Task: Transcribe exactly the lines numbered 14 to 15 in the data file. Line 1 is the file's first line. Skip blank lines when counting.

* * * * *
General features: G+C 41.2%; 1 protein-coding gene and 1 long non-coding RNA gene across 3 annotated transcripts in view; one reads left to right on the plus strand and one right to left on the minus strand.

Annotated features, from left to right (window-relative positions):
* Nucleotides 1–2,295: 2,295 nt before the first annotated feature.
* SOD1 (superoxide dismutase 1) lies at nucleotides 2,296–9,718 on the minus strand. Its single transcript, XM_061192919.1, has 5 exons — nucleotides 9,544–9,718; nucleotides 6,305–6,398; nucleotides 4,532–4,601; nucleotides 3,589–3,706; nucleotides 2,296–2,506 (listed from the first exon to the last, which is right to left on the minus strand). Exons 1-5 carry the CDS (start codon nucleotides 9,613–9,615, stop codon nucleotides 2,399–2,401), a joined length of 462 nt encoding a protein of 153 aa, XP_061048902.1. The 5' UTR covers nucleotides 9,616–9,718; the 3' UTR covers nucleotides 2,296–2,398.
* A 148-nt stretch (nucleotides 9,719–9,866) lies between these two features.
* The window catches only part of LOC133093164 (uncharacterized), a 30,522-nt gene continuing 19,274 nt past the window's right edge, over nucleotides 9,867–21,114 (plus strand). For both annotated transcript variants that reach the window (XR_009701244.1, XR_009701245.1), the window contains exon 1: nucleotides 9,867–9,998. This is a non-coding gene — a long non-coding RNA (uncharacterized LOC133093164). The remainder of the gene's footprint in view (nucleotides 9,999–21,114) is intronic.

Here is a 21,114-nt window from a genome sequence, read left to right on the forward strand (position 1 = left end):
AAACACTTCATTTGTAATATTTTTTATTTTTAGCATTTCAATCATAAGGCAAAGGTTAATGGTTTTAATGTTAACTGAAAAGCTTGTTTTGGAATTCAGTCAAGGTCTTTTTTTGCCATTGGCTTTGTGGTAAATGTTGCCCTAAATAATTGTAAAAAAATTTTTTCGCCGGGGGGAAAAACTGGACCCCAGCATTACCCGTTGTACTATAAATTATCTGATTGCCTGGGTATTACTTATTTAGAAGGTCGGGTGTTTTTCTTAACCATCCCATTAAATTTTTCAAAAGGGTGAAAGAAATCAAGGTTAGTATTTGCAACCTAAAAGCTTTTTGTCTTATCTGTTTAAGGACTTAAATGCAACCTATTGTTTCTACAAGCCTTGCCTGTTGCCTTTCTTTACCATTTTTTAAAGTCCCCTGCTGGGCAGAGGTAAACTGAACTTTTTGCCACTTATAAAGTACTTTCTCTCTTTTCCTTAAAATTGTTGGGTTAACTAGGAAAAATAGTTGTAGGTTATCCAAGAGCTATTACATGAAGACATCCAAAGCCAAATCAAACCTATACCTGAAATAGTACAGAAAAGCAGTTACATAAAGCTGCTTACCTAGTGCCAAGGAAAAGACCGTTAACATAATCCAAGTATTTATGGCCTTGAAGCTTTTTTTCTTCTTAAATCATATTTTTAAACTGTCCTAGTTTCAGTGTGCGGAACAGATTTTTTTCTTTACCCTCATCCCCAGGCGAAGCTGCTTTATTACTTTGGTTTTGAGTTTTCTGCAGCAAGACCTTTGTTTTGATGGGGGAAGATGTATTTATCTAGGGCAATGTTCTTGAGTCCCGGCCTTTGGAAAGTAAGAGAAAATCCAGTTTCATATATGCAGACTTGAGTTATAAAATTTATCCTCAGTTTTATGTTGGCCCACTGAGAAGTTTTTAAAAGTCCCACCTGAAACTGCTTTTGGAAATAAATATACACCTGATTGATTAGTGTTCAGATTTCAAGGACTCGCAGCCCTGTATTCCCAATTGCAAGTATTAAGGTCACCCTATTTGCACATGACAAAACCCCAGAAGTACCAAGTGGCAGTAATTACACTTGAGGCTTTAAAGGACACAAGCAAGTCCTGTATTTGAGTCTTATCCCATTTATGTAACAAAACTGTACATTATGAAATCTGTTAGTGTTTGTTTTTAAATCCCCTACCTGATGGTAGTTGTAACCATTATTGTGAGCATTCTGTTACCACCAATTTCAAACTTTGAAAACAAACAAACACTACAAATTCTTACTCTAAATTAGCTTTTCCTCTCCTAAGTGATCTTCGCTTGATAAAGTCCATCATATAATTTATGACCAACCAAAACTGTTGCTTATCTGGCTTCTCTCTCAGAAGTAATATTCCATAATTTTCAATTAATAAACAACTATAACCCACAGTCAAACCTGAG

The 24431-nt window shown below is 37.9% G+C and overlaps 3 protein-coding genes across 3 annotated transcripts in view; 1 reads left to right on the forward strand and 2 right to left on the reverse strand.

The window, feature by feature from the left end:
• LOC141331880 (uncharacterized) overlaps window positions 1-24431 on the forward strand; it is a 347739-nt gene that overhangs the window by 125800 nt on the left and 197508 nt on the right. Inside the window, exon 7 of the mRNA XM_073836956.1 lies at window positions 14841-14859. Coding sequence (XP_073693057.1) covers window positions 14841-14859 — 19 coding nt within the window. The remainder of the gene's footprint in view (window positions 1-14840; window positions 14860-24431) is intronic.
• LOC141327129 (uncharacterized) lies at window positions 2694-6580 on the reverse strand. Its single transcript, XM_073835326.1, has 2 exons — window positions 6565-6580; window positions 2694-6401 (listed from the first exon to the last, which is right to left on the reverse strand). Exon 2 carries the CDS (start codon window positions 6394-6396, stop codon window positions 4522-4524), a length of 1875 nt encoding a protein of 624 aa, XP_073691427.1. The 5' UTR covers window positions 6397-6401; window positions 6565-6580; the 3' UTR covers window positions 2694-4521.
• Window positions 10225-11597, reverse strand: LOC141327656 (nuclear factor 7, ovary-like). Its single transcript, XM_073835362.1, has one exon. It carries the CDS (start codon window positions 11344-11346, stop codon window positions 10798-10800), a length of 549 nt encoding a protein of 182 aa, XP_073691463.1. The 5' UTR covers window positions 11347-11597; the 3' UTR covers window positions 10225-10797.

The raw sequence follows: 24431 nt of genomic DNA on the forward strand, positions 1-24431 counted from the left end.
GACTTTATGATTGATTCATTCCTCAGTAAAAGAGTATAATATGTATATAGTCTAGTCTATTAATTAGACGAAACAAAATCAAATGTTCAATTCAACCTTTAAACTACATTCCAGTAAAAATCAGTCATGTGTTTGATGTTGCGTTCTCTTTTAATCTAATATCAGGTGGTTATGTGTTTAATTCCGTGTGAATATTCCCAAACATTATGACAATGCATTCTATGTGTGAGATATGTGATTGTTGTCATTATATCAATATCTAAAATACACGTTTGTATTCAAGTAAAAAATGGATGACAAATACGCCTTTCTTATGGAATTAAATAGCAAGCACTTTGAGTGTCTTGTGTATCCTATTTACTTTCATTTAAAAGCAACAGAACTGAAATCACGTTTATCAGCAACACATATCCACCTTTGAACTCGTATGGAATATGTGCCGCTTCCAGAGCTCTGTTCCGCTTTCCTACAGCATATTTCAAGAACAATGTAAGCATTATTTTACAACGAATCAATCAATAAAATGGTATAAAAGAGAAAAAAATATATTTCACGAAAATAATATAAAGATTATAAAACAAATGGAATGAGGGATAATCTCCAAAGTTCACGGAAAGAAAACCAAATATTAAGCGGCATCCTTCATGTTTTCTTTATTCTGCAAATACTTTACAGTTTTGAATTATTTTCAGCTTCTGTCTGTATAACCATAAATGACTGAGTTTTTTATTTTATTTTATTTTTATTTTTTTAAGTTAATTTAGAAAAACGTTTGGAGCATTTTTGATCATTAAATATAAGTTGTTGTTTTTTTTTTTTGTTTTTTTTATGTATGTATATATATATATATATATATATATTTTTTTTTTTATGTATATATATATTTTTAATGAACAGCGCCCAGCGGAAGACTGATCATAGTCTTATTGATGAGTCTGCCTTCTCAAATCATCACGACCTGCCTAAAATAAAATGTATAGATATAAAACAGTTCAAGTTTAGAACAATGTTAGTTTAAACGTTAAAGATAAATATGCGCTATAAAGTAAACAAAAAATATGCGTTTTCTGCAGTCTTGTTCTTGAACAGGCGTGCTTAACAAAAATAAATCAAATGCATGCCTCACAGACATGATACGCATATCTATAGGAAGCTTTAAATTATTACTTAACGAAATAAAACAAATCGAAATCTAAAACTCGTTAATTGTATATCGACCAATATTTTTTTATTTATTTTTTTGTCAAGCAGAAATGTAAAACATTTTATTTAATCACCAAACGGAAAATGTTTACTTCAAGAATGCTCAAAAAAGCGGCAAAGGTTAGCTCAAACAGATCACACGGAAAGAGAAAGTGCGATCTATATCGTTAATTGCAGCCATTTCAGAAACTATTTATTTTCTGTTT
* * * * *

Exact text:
The raw sequence follows: 24431 nt of genomic DNA on the forward strand, positions 1-24431 counted from the left end.
GACTTTATGATTGATTCATTCCTCAGTAAAAGAGTATAATATGTATATAGTCTAGTCTATTAATTAGACGAAACAAAATCAAATGTTCAATTCAACCTTTAAACTACATTCCAGTAAAAATCAGTCATGTGTTTGATGTTGCGTTCTCTTTTAATCTAATATCAGGTGGTTATGTGTTTAATTCCGTGTGAATATTCCCAAACATTATGACAATGCATTCTATGTGTGAGATATGTGATTGTTGTCATTATATCAATATCTAAAATACACGTTTGTATTCAAGTAAAAAATGGATGACAAATACGCCTTTCTTATGGAATTAAATAGCAAGCACTTTGAGTGTCTTGTGTATCCTATTTACTTTCATTTAAAAGCAACAGAACTGAAATCACGTTTATCAGCAACACATATCCACCTTTGAACTCGTATGGAATATGTGCCGCTTCCAGAGCTCTGTTCCGCTTTCCTACAGCATATTTCAAGAACAATGTAAGCATTATTTTACAACGAATCAATCAATAAAATGGTATAAAAGAGAAAAAAATATATTTCACGAAAATAATATAAAGATTATAAAACAAATGGAATGAGGGATAATCTCCAAAGTTCACGGAAAGAAAACCAAATATTAAGCGGCATCCTTCATGTTTTCTTTATTCTGCAAATACTTTACAGTTTTGAATTATTTTCAGCTTCTGTCTGTATAACCATAAATGACTGAGTTTTTTATTTTATTTTATTTTTATTTTTTTAAGTTAATTTAGAAAAACGTTTGGAGCATTTTTGATCATTAAATATAAGTTGTTGTTTTTTTTTTTTGTTTTTTTTATGTATGTATATATATATATATATATATATATTTTTTTTTTTATGTATATATATATTTTTAATGAACAGCGCCCAGCGGAAGACTGATCATAGTCTTATTGATGAGTCTGCCTTCTCAAATCATCACGACCTGCCTAAAATAAAATGTATAGATATAAAACAGTTCAAGTTTAGAACAATGTTAGTTTAAACGTTAAAGATAAATATGCGCTATAAAGTAAACAAAAAATATGCGTTTTCTGCAGTCTTGTTCTTGAACAGGCGTGCTTAACAAAAATAAATCAAATGCATGCCTCACAGACATGATACGCATATCTATAGGAAGCTTTAAATTATTACTTAACGAAATAAAACAAATCGAAATCTAAAACTCGTTAATTGTATATCGACCAATATTTTTTTATTTATTTTTTTGTCAAGCAGAAATGTAAAACATTTTATTTAATCACCAAACGGAAAATGTTTACTTCAAGAATGCTCAAAAAAGCGGCAAAGGTTAGCTCAAACAGATCACACGGAAAGAGAAAGTGCGATCTATATCGTTAATTGCAGCCATTTCAGAAACTATTTATTTTCTGTTT